Celebrating Paramedic Services Week
By Darren Lum
Published May 26, 2020
When everyone is being led away from danger, it’s the paramedics who race to it and help.
Take this week to thank the 49 emergency responders, who are always there for us in Haliburton County, during this year’s Paramedic Services Week.
The 2020 Paramedic Services Week theme is Pandemic: Paramedics on the Front Line, which recognizes the important role paramedics serve to the front lines of the healthcare system during this pandemic.
Paramedic Services Week is about recognizing paramedics and educating the public and started Sunday, May 24 running until Saturday, May 30.
Each day has been and will be focused on a particular subject to educate the public about the paramedic service. Monday is activating 911 and call screening; Tuesday is about personal protective equipment, what and why; Wednesday is protect the protectors/help the helpers; Thursday is about staying informed; what and why we do what we do? Friday is about health and resiliency and Saturday is paramedic services recognition day.
Haliburton County Paramedic Service chief Tim Waite said paramedics are always ready to serve and are at the very front lines of emergencies.
“We’re the first to see those very sick patients, to assess them and transport them in a very close quarters office, as I like to call it. They are at a high risk given the work space they have to work in when they are on route to the hospital,” he said. “They are entering residences and places we don’t know what’s in there when they get there and that’s why right now they’re on very high alert. They do extra screening when they get to the residence or facility and do everything they can to ensure they maintain their safety as well as safety for the patient.”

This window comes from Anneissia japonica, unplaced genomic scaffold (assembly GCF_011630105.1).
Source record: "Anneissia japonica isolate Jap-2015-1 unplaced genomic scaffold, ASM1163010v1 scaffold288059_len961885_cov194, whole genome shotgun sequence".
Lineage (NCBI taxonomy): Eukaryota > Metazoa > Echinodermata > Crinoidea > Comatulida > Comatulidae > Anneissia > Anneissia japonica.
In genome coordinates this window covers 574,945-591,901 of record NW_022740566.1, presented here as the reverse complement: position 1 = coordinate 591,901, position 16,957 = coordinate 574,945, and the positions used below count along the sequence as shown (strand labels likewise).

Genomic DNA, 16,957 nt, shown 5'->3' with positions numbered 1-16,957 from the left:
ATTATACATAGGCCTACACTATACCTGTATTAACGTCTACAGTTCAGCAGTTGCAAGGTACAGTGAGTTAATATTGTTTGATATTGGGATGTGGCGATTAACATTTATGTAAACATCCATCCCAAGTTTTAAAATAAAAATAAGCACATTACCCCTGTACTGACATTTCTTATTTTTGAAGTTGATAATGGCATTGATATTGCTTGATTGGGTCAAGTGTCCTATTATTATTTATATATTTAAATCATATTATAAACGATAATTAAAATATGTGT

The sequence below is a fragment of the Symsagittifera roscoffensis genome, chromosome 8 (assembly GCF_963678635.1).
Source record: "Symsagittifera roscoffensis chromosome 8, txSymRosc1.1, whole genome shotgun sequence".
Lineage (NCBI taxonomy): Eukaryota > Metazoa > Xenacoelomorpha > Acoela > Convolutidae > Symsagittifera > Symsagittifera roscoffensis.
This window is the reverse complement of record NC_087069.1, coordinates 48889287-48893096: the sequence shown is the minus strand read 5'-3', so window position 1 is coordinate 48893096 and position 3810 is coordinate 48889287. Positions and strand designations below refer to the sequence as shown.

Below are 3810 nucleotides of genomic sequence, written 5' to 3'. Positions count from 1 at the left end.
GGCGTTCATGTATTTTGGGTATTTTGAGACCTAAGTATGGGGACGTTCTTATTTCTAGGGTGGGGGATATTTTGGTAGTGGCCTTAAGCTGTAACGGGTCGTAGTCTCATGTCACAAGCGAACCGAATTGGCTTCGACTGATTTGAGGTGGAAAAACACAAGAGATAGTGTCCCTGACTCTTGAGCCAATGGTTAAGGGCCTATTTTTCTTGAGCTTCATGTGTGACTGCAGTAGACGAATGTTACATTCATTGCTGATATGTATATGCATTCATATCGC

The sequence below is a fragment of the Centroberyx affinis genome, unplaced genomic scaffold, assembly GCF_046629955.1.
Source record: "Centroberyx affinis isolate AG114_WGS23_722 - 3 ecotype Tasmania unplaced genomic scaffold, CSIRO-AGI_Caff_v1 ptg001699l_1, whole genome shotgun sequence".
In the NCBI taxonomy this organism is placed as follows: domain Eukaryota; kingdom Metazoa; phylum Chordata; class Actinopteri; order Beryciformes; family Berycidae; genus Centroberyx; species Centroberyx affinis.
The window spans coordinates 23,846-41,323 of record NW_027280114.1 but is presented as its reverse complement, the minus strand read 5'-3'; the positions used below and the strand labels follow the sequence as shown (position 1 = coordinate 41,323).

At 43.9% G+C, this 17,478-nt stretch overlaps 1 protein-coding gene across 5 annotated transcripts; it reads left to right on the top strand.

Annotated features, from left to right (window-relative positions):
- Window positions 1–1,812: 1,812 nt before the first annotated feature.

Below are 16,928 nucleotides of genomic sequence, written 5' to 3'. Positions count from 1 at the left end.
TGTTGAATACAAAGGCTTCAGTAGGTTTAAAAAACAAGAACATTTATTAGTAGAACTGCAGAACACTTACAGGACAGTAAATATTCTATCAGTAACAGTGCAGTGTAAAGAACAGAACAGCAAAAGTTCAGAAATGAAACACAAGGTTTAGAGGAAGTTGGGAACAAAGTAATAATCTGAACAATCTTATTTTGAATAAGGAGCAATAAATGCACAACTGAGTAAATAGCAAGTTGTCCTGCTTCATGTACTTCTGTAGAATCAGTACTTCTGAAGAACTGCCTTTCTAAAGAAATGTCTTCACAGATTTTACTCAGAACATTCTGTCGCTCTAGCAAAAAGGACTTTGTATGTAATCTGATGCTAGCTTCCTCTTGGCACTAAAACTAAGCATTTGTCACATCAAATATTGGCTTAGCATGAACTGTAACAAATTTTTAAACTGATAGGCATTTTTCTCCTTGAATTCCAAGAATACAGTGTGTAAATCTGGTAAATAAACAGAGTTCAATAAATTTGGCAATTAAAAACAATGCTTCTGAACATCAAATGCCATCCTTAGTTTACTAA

Deputy chief Jo-Ann Hendry said she appreciates this week because it enables the public to learn more about the service and the people behind it and how they work. Hendry said each day of the week there will be a posting on Twitter and Facebook.
Among the posts, the paramedic’s perspective will be revealed.
“The pandemic is not new for us. This is what we do on a regular basis. Sure it’s a little bit higher contagion right now until we get it under control, but our paramedics deal with [all sorts of health conditions],” she said.
Due to the higher risks associated with the current health crisis, paramedics have received more training and practice. There has also, she said, been collaboration between health agencies such as the family health team and the hospital.
With the current health crisis, it has meant greater collaboration between health agencies, which has strengthened the working relations between them all, she said.
Hendry, added that advertisements will be published this week in local media to recognize Paramedic Services Week.
Prior to restrictions to public gatherings, the paramedics had planned a CPR lesson down at Head Lake Park, including planned outreach efforts around the county.
It’s important to educate because the public doesn’t know the full story about paramedics, she said.
“Because the unfortunate thing is nobody really thinks about what we do, or how we’ve changed over the years until they need 911 so we like to spend it when it is not the worst day of people’s lives that we can share some of what we do and educate. We’re not ambulance drivers anymore. We’re paramedics. We have highly honed skills now to treat different conditions,” she said. “We’re like an emergency room, [which is] mobile.”
Waite said he is extremely proud and thankful for the work of the paramedics and how they have conducted themselves.
“A big thank you from us at Haliburton County needs to go to our paramedics because as a chief they’ve stepped up tremendously. All the extra stuff they have to do. The extra uncomfortable stuff they have to wear. It’s not a fun place to work sometimes, especially in pandemic times and I have to say our paramedics have really stepped up and are just doing an excellent job,” he said.